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Make Your Buzz Roll Better TODAY

Wait...wrong rolls...

Ah yes, the buzz roll. A true staple in the drumming world, no matter if you're a jazz drummer, an orchestral musician, or a metal head. I've figured out that in my own playing and all of my students playing that there's a few common issues with most drummers buzz roll, and all of those problems can be grouped into one of three categories.

It's pretty often taught to wind players that with any long note, you have three parts.

1. Attack

2. Sustain

3. Release

Well, a buzz roll works exactly like that and as I mentioned, there's usually a problem in one or all of these areas. Let's talk about these parts and the common problems that occur within each.


9/10 people play the start of their roll too loud, making kind of a pseudo accent without it sounding like a true accent. I think some people call this an agogic accent. Whatever. Just don't play your first note too loud if that's not the sound you actually want! Ironically, when an accented roll is actually written, a lot of students don't play that accent nearly loud enough so that again, it sounds like a mistake.


This is the meat and potatoes of your roll. There's been a lot of really great educational resources on this already, but the idea is that you want a connected and smooth sound. Rob Knopper over at Audition Hacker has a really beautiful video on buzz rolls you can watch here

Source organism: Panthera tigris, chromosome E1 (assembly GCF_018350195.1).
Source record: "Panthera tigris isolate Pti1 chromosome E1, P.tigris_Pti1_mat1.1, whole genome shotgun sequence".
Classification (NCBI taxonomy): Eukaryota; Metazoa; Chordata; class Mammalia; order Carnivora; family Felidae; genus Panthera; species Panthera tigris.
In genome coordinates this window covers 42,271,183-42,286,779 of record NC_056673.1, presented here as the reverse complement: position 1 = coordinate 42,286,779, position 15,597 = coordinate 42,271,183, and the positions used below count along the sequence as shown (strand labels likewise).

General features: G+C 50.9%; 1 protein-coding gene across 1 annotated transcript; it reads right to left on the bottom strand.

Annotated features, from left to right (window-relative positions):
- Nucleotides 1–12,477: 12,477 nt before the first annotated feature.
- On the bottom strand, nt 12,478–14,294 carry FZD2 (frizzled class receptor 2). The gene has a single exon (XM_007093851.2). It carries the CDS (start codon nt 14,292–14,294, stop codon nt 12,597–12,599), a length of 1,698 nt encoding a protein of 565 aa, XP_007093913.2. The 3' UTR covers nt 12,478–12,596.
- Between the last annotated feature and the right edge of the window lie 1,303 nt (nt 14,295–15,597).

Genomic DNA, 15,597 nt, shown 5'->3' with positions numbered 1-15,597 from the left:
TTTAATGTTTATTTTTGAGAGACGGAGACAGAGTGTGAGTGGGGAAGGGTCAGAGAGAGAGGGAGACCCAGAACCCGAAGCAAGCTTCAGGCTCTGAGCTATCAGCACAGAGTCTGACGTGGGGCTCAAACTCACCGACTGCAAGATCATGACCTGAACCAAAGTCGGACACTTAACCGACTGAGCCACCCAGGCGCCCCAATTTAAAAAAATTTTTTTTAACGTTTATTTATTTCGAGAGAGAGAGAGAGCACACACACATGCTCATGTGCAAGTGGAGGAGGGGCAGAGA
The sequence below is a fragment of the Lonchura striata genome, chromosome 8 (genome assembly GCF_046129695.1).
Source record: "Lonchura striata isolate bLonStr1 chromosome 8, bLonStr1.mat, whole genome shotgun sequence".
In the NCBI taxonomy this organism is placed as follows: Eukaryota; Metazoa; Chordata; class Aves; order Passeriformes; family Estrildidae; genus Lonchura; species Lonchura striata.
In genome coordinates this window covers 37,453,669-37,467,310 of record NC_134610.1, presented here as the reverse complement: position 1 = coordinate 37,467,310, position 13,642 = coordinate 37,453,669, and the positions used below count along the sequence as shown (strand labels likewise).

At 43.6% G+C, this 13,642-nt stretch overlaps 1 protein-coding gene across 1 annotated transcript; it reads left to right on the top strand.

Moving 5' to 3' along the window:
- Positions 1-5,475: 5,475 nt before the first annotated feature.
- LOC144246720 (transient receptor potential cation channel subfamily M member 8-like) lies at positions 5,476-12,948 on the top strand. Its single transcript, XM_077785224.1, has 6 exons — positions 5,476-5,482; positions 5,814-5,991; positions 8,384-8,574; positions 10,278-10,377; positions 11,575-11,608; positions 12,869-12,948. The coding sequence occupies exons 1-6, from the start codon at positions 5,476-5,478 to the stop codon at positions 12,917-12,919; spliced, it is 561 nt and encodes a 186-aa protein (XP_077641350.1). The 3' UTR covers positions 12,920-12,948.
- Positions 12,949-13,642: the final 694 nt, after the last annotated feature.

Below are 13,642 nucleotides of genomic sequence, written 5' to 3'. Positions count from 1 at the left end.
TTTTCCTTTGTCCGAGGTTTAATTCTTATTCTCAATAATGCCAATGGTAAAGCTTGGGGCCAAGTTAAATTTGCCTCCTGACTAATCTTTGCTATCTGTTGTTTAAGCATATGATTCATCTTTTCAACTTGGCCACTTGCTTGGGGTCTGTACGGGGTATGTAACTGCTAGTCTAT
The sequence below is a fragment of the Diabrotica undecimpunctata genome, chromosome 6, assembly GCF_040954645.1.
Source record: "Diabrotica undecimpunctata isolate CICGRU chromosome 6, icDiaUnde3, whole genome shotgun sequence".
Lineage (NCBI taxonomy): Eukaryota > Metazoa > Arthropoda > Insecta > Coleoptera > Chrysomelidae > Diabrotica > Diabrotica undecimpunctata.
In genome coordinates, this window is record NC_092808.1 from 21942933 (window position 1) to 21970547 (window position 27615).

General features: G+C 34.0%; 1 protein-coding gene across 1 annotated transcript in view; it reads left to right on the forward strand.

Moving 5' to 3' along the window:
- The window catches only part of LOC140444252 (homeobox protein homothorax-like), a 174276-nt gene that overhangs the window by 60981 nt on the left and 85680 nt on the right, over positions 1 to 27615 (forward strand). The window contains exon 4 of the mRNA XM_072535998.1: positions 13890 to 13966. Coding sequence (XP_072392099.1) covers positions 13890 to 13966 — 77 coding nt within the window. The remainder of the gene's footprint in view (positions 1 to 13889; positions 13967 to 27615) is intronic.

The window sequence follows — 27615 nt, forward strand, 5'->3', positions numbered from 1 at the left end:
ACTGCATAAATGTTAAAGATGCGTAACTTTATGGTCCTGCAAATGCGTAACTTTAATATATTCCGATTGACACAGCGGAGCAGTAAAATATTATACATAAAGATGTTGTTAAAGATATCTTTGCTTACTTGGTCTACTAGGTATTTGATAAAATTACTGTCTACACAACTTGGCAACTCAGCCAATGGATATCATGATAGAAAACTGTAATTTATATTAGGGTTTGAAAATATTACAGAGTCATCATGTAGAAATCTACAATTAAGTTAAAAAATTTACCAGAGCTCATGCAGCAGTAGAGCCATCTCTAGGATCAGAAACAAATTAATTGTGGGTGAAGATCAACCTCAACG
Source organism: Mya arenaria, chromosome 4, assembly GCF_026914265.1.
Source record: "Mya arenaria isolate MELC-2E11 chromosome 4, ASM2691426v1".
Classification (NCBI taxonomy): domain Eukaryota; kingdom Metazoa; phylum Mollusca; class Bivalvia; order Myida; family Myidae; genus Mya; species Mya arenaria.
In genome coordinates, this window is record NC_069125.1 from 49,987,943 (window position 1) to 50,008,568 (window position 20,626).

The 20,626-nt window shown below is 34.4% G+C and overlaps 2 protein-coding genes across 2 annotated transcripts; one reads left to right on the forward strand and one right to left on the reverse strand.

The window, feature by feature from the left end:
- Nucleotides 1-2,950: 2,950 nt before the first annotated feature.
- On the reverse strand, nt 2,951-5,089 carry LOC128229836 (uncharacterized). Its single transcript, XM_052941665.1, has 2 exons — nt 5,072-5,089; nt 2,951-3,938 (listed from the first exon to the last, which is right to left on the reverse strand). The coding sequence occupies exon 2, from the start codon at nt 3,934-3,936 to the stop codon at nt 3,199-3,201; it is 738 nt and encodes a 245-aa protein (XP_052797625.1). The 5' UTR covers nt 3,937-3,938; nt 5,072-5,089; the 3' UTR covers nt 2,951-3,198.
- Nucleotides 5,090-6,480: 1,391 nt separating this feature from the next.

Basically, you want a few things happening here

1. The same length of buzz every single stroke

2. The same length of buzz on both hands

3. No gaps in between the sound when transitioning from hand to hand

I find that some of the younger players I work with have a pretty hard time with that third one for some reason, while some students pick it up immediately. Essentially, you want a certain "hand speed" to be happening at any given time, and that hand speed is dependent on the tempo. If the tempo is really slow, you'll need to move the hands faster to close up any gaps in the sound. If it's fast, you'll move your hands a little less.


The problems with the releases are almost always the same problems as the attacks. A lot of players will accent the release of a roll unintentionally. Another problem we have to worry about is the "untied" roll, which happens fairly often in orchestral music and standard etudes. Usually you'll just want to cut the roll about a sixteenth note shorter-again, kind of depends on the tempo. So an untied quarter note would end on the "and" instead of finishing into the next note.

So if you feel like your buzz roll sucks (we all do) then record yourself playing a long roll or a short etude from the Cirone, Albright, or Douze books (you have those right?) and record yourself. I'd bet you're making at least one of those mistakes we just went over.

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